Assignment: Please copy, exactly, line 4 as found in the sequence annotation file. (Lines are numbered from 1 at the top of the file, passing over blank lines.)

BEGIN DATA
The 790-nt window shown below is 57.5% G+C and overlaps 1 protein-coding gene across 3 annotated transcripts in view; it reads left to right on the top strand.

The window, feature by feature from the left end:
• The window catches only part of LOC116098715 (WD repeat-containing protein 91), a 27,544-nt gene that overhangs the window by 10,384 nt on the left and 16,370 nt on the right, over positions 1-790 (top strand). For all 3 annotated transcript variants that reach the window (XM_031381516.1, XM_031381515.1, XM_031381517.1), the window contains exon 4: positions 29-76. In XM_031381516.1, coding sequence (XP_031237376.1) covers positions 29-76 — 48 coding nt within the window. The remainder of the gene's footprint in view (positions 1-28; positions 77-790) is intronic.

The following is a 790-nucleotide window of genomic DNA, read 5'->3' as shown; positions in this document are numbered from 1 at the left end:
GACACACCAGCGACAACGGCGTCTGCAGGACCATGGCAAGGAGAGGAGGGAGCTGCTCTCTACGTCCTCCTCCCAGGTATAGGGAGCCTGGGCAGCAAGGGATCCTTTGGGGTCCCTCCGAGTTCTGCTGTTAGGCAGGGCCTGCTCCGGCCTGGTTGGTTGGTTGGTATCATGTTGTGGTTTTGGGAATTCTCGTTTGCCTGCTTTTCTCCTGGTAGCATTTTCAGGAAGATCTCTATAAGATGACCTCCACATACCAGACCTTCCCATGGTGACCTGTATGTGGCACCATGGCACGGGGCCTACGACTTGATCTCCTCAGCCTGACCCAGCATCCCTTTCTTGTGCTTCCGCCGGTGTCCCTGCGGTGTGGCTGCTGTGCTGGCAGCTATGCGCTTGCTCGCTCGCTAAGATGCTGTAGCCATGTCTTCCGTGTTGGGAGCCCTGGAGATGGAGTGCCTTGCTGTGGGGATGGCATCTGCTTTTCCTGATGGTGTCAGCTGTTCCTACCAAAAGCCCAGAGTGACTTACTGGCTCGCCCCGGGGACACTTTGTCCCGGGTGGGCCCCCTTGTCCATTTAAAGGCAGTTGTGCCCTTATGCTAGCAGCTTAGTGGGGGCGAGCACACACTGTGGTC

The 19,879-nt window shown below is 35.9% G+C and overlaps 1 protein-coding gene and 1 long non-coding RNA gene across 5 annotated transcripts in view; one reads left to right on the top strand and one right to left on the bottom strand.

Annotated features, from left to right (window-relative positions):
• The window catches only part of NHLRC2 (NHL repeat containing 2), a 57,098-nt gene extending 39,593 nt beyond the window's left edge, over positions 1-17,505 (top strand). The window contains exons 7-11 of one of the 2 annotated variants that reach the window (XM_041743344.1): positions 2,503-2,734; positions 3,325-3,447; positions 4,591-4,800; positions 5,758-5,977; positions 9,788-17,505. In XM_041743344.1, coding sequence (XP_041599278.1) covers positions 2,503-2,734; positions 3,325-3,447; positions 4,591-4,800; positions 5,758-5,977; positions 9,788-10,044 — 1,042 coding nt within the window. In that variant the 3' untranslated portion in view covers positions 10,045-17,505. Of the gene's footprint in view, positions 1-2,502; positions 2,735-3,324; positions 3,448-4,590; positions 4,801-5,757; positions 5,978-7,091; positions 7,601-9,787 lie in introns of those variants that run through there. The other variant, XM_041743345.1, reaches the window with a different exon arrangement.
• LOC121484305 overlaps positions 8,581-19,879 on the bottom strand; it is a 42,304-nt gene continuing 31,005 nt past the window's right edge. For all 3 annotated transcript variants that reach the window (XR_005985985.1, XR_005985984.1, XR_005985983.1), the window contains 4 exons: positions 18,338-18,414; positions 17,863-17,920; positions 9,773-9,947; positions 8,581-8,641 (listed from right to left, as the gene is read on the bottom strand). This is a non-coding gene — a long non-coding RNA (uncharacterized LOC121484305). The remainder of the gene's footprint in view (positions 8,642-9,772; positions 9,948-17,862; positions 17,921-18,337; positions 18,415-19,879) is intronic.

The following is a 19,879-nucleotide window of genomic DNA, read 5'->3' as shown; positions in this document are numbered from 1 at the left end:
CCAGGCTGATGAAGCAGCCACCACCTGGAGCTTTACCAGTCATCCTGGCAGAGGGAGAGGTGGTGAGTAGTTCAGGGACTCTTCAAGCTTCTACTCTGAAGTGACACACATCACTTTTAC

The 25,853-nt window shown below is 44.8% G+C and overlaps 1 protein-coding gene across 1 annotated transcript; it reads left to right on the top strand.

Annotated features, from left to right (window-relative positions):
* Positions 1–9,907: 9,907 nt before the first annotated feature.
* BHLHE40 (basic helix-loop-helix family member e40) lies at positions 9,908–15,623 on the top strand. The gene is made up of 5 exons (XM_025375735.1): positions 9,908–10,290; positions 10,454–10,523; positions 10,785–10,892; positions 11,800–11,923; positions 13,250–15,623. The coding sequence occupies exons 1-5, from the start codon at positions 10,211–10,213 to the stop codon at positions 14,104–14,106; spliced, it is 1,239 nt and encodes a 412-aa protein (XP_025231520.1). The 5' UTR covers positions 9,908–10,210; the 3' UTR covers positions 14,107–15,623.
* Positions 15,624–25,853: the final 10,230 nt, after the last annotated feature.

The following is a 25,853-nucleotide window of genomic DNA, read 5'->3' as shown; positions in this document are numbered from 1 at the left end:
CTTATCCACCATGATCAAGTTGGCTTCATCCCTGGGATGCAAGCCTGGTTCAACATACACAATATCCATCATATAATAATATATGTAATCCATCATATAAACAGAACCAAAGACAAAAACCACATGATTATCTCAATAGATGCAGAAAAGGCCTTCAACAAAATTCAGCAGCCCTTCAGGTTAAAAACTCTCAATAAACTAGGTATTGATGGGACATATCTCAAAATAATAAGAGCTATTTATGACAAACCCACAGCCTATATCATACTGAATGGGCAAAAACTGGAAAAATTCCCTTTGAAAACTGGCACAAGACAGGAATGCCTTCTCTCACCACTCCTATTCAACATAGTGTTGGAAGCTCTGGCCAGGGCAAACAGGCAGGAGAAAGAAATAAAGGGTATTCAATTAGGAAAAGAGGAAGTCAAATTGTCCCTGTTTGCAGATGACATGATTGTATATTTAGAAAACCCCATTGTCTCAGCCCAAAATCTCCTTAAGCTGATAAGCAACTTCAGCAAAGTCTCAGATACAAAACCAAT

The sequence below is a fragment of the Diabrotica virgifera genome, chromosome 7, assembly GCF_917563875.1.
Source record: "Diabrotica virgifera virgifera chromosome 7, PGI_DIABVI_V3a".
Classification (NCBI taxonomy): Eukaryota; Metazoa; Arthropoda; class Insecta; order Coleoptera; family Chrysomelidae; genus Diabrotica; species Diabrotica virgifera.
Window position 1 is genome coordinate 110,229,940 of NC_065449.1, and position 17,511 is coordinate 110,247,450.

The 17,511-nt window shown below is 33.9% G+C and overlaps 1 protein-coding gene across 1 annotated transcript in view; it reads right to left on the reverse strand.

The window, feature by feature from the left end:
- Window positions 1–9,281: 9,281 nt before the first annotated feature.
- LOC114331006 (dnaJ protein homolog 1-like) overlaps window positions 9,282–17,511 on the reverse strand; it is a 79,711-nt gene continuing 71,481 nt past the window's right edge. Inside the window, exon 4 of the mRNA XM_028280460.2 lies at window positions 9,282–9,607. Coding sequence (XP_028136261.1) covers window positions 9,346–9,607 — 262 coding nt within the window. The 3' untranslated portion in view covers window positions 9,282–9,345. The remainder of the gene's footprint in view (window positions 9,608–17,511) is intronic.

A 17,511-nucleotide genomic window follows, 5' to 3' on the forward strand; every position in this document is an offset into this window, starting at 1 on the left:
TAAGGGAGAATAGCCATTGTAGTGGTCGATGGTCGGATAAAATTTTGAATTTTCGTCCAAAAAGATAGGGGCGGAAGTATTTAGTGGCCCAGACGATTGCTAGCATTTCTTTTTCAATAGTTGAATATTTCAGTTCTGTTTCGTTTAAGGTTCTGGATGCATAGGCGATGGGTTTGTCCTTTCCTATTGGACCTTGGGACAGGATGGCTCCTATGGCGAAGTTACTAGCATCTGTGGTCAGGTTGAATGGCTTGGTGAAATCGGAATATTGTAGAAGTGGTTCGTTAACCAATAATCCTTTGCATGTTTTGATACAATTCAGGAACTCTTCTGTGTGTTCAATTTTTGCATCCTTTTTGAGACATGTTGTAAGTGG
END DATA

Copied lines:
The following is a 790-nucleotide window of genomic DNA, read 5'->3' as shown; positions in this document are numbered from 1 at the left end: